• Quick thoughts:

    1. Facebook, as you’ll all know, has a simple one-click action called “like” next to absolutely everything. Note that the “dislike” button only exists as a hoax.

    2. The owner of the junk shop at the end of our road when I was a kid used to say “You like? You buy”. Good name for a brand (luxury or value) if ever I heard one.

    3. The modern penchant for hysterical adjectives like ‘amazing’ and ‘awesome’ should be counteracted by the liberal reinstatement of ‘quite good’, which I believe has died out.

  • Liking something and whether or not it fulfills the brief are definitely separate entities. “Liking” something I think also has different levels. You might like the aesthetic of something (i.e its just pretty) but has little or no concept, and might fundamentally make no sense. or you might like the the concept and the message but, it might LOOK nasty.

    The aesthetics are the first impressions of a relationship….the message/concept is the personality. Relationships work best when all boxes are ticked. But depending on who you are depends what you justify sacrificing. Its emotional aswell as practical.

    Either way, I think any, good, lasting, piece of design, whether it be an identity or a one off poster; has to hit all three. It’s less a case of “liking” something and more…..something else…..maybe just; knowing?

  • Dick Laurie

    In communication, isn’t part of what is created emotional and part functional? As people have opinions, some “like” and others “unlike” doesn’t mean the communication won’t be effective, delivering against the required objectives.

    If an idea is killed by an internal individual and yet the audience it’s designed to appeal to does “like” it, shouldn’t this overide an internal “unlike”?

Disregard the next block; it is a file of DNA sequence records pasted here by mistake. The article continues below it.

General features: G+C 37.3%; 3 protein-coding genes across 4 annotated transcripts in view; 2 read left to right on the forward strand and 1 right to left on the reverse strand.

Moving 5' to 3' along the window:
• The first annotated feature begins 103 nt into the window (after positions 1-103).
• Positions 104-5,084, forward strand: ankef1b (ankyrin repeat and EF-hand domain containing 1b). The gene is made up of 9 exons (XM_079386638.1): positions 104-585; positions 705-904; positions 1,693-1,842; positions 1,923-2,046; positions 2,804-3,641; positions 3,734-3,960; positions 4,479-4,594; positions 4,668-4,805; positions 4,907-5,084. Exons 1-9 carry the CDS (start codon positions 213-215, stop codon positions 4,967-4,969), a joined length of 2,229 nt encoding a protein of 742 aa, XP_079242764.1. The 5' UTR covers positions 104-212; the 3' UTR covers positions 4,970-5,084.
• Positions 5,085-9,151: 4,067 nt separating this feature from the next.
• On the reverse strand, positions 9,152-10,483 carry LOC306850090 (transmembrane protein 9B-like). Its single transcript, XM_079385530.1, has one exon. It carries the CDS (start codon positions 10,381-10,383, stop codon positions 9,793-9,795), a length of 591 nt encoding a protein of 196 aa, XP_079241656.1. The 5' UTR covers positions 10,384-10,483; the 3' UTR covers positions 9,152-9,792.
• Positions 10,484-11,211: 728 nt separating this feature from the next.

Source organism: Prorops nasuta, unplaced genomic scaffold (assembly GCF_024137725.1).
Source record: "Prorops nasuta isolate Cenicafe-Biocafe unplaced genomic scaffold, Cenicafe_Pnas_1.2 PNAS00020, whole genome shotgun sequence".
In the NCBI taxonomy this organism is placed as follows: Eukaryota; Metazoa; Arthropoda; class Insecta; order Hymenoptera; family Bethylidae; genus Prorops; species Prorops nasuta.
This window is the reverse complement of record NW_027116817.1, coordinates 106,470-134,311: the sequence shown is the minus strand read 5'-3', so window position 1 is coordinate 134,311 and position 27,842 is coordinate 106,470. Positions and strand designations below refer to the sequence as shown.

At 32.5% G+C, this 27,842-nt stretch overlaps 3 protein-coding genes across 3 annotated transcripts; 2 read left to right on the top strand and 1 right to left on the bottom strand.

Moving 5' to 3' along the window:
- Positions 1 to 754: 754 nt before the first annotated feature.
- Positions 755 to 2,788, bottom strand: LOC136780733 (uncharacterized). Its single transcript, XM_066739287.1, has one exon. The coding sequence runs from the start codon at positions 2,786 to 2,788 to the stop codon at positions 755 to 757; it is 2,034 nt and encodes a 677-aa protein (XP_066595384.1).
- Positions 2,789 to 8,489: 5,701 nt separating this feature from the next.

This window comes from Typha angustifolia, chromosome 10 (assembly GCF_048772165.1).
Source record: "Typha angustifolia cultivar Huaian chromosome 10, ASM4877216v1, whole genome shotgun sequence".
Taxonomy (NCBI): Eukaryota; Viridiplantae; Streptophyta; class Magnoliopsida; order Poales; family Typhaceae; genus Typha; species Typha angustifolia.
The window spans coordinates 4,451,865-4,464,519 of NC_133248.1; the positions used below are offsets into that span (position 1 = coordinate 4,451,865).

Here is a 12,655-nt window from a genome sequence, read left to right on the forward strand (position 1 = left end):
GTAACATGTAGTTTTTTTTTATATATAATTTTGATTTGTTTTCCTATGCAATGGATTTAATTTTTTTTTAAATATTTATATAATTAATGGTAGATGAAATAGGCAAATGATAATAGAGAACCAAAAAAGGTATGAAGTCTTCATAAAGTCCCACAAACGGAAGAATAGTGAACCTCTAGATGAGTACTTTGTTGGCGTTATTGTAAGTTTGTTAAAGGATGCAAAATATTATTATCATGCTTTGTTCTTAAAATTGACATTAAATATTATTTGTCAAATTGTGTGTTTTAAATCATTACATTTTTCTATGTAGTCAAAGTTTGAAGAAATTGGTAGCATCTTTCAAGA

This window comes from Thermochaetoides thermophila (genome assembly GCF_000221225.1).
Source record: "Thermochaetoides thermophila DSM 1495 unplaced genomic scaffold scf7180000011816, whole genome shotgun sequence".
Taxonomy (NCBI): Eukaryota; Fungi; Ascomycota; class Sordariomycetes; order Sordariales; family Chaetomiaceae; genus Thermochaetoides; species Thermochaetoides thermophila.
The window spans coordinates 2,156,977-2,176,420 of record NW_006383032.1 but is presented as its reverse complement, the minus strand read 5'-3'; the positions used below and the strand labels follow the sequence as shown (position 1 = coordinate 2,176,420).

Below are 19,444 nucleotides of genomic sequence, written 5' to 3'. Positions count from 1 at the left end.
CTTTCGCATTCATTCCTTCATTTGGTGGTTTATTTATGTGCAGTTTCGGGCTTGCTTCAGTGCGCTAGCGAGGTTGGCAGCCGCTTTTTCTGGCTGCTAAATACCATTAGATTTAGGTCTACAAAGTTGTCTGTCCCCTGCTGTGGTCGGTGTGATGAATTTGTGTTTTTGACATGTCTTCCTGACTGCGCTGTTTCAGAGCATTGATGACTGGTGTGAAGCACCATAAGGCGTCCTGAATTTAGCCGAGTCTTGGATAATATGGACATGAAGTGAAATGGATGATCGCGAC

I agree with a number of comments above, if it’s got to an advanced stage and a senior internal person cans it, then there is something seriously wrong with the initial brief, the process undertaken and the conversations and collaborations between ‘agency’ and ‘client’.

  • I really think Scott has the answer with the word – ‘psychic’. Or more like intuition, empathy, understanding the zeitgiest. All the best designers possess this quality. I find I can usually get inside a client’s brain and find out what he/she ‘likes’. If their idea stinks then I either spend time explaining why it stinks or walk away from the job. You can’t expect to go it alone even if the client thinks you’re a design god… you have to let them get involved and let them contribute. Remember they know a lot more about their business/organisation than you do. You’ve got to make the client happy… it will only help to reinforce the design/brand.

  • I really think Scott has the answer with the word – ‘psychic’. Or more like intuition, empathy, understanding the zeitgiest. All the best designers possess this quality. I find I can usually get inside a client’s brain and find out what he/she ‘likes’. If their idea stinks then I either spend time explaining why it stinks or walk away from the job. You can’t expect to go it alone even if the client thinks you’re a design god… you have to let them get involved and let them contribute. Remember they know a lot more about their business/organisation than you do. You’ve got to make the client happy… it will only help to reinforce the design/brand.